After making halting progress on redistricting reform, a special committee charged with recommending updates to the Ohio Constitution reached agreement last week, thankfully, on several important principles. More work remains, and it is important to maintain momentum. The target should be to reach final agreement well before the August deadline for placing an issue on the November ballot.
The Ohio Constitutional Modernization Commission’s Legislative & Executive Branch Committee agreed that a seven-member board should draw new legislative and congressional districts, beginning after the 2020 census. A supermajority, including at least one member of the minority party, would be needed to pass a plan. The agreement mirrors a resolution already adopted with bipartisan support in the Senate.
The new board would end the ability of one party to control redistricting. One-party control too often has resulted in safe districts that poorly reflect the state’s overall political balance and frustrate compromise by encouraging the extreme wings of each party. The board would include the governor, auditor and secretary of state, plus one person appointed by each of the legislative caucus leaders, thus assuring at least two minority party members.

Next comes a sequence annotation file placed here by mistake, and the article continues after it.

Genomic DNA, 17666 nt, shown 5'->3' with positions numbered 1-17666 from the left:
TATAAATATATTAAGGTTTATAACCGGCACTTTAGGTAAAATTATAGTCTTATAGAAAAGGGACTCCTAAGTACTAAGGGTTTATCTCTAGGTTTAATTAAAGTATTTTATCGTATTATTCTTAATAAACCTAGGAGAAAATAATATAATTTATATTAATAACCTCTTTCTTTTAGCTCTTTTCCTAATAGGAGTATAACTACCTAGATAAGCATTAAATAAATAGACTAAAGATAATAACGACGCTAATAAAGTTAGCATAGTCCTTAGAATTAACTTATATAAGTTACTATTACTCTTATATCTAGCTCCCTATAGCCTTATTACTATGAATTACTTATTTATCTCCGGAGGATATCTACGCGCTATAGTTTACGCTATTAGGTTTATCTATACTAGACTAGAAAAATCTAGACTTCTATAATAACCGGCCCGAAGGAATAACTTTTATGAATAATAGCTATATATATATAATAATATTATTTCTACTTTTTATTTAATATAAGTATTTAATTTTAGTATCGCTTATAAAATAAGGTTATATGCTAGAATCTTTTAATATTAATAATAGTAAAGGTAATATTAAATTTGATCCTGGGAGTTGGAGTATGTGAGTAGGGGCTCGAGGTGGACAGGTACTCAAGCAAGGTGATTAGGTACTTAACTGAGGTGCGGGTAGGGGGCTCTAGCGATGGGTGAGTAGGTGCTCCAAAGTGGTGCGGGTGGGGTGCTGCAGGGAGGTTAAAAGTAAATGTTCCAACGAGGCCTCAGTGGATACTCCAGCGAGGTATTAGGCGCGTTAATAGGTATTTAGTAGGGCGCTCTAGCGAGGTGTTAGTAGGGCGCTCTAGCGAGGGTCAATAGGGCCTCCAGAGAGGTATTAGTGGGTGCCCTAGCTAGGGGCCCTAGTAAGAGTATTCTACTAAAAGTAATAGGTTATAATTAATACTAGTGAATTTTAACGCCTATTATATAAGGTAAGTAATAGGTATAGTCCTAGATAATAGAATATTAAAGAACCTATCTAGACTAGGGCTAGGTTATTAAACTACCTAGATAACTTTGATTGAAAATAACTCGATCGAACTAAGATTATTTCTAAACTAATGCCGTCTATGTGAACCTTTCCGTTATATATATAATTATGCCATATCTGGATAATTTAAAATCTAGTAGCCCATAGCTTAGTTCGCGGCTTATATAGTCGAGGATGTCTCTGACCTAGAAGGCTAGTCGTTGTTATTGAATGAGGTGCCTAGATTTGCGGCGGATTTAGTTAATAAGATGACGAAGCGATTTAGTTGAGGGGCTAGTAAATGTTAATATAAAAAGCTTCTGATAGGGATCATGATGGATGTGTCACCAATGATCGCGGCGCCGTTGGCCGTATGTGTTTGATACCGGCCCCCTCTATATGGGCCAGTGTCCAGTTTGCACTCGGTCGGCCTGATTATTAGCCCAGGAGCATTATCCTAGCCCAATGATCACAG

Republican members of the Legislative & Executive Branch Committee oppose expanding to two the necessary number of minority party votes for approval of a redistricting plan. They argue that would give the minority too much power. Yet it is important to recognize that much pressure could be brought to bear on a single person, and that requiring two minority party votes would create a greater incentive to draw fair and competitive districts, not less.
The committee’s Republicans rejected Democratic ideas for fallback plans based on an open competition (in case of an impasse), plus standards for representational fairness that reflect the overall balance of power in Ohio. The concern is, without such safeguards, and with only a single minority vote required, the new redistricting board may return to bad habits, creating the kind of oddly shaped districts that yield representatives averse to middle ground.